Lawyer picked to defend CFPB before high court backs agency structure
A former Republican solicitor general urged the Supreme Court to uphold the constitutionality of the Consumer Financial Protection Bureau, arguing that the framers gave Congress "considerable flexibility" in creating executive-branch agencies.
Paul Clement, a partner at Kirkland & Ellis and court-appointed defender of the agency in a landmark case challenging the agency's structure, filed a brief Wednesday with the court arguing that the CFPB’s single-director leadership structure does not violate the separation of powers.
"In sum, this case presents a remarkably weak case for invalidating an Act of Congress," wrote Clement, who was solicitor general under President George W. Bush.
In the lawsuit, a California debt collection law firm claims the Dodd-Frank Act gave a CFPB director too much power by allowing the president to remove the head of the agency only when there is cause.
Clement said the constitutional challenge is unnecessary under the agency's current leadership.
"There is no actual contested removal, and the current Director [Kathy Kraninger] views herself as serving at the pleasure of the President," he wrote.
The Supreme Court will hear oral arguments March 3. How the justices rule will determine whether a president has the discretion to fire the head of the independent agency without cause. Congress said the director can be removed only in cases of "inefficiency, neglect of duty, or malfeasance in office."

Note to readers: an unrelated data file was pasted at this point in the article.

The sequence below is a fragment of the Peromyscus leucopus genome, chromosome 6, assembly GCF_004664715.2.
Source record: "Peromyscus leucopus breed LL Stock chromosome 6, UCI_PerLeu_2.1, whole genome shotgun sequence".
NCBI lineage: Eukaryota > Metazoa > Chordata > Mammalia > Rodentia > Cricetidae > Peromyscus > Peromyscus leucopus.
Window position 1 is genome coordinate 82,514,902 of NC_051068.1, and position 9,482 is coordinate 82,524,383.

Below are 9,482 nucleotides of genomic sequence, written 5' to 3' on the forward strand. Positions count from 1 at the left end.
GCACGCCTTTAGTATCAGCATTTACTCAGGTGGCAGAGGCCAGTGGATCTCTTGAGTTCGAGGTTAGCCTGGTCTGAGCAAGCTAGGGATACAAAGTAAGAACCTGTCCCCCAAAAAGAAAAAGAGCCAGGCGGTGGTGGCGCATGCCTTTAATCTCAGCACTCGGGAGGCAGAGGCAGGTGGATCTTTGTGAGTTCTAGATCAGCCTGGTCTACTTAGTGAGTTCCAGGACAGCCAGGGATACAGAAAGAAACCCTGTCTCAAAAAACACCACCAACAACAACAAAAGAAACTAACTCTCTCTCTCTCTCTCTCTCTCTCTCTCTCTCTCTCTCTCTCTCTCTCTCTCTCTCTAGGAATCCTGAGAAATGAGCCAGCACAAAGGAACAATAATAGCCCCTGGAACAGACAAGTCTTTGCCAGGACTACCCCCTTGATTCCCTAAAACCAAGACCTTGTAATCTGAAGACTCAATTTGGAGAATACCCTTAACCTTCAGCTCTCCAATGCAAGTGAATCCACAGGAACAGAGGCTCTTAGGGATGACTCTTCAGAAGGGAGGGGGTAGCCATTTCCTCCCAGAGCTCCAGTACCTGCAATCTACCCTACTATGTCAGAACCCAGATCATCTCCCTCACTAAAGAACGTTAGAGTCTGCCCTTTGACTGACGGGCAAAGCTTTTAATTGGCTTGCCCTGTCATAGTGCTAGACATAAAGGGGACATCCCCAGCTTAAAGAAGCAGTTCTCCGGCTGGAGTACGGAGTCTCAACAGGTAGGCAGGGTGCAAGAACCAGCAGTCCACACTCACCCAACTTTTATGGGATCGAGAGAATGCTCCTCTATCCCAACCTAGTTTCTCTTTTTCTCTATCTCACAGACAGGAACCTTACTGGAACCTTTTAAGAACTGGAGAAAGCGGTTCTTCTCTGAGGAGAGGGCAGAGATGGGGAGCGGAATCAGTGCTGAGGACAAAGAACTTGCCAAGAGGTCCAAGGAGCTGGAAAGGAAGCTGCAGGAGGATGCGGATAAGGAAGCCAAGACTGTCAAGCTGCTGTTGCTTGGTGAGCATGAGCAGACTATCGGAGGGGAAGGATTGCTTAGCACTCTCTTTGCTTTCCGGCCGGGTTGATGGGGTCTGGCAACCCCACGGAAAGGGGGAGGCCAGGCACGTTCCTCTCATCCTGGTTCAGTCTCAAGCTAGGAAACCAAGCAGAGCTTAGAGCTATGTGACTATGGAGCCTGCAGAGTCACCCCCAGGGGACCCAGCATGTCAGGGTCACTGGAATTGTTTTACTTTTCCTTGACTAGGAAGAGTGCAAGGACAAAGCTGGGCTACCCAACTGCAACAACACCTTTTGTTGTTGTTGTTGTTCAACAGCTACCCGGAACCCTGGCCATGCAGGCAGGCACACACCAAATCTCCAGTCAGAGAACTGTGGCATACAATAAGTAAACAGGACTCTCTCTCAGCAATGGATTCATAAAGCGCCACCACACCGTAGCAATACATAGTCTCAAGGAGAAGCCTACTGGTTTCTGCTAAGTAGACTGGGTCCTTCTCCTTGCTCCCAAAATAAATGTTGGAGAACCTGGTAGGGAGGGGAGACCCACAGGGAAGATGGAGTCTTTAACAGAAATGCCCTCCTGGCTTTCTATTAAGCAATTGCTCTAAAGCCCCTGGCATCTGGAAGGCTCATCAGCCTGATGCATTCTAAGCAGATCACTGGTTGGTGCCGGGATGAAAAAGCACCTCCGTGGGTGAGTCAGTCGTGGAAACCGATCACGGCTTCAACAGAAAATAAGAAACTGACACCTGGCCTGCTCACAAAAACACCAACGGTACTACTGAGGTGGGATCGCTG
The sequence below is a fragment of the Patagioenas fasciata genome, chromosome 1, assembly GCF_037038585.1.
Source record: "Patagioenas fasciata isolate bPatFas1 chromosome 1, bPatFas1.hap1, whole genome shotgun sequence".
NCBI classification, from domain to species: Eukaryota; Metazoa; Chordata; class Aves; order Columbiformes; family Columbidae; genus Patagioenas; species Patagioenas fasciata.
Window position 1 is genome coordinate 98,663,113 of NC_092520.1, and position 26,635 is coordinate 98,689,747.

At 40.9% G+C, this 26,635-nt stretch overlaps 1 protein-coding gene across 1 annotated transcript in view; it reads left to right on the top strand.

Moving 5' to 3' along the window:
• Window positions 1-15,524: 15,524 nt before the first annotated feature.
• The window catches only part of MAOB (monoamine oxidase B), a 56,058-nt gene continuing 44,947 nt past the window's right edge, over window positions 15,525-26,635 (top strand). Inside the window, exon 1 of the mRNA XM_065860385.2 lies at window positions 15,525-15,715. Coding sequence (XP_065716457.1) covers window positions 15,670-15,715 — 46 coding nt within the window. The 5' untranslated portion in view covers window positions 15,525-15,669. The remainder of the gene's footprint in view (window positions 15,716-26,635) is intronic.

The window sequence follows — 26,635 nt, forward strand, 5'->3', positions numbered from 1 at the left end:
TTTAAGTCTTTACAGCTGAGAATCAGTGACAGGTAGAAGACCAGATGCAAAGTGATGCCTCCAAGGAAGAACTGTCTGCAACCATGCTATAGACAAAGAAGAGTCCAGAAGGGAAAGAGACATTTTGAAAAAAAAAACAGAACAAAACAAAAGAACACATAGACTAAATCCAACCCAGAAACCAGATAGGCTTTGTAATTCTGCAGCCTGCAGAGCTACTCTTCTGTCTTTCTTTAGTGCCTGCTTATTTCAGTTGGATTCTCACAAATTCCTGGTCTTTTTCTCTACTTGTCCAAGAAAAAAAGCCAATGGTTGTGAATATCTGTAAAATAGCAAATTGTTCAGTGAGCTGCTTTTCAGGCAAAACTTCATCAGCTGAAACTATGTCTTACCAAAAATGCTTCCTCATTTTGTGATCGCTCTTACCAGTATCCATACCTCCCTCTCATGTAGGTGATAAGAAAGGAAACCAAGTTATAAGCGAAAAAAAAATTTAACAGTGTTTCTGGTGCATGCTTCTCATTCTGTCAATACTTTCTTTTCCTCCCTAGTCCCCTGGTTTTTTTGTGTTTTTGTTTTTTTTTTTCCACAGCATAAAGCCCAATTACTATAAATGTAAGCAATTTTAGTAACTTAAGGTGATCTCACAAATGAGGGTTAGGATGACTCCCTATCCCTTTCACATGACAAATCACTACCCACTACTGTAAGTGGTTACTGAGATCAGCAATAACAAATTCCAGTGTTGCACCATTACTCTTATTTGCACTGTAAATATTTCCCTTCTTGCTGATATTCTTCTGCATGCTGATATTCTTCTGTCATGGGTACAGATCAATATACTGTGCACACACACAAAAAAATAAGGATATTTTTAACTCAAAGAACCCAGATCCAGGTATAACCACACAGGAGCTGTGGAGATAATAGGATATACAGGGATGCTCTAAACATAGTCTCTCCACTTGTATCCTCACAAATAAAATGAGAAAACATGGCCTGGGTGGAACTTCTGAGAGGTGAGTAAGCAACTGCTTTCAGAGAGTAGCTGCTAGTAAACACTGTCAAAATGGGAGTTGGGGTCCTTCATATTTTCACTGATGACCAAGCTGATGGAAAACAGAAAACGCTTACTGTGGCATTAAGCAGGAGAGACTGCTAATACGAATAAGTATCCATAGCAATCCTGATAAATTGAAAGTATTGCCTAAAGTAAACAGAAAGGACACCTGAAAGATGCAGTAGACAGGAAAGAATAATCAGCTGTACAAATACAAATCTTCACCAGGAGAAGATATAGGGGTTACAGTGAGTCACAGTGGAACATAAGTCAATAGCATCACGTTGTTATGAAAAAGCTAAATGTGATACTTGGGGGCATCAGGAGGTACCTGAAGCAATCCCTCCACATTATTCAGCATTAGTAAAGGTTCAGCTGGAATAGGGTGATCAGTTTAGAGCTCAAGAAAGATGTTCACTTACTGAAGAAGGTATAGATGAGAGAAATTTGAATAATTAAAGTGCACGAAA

Clement laid out several reasons to uphold the status quo. First and foremost, he wrote, there is no "removal clause" in the Constitution.
"The constitutional text is simply silent on the removal of executive officers, which is hardly a promising basis for invalidating an Act of Congress," he wrote. "Decisions about how many executive departments to establish, which officers should discharge which duties, and which principal officers should supervise which inferior officers, were all left to Congress."
Second, he wrote, "modest restrictions" on the president’s authority "do not cross a constitutional line." Third, every time the high court has had to rule on restrictions to the president’s removal powers, "the vote has not been close," meaning the justices have upheld restrictions by Congress.
Clement also wrote that Seila Law, the California firm that challenged the CFPB's authority, did not suffer an injury that can be traced to the removal restriction. "A contested removal is the proper context to address a dispute over the President’s removal authority," Clement wrote.
Clement was appointed to defend the CFPB after the Department of Justice and Kraninger, a Trump appointee, told Congress in September that they backed a legal effort challenging the agency's constitutionality.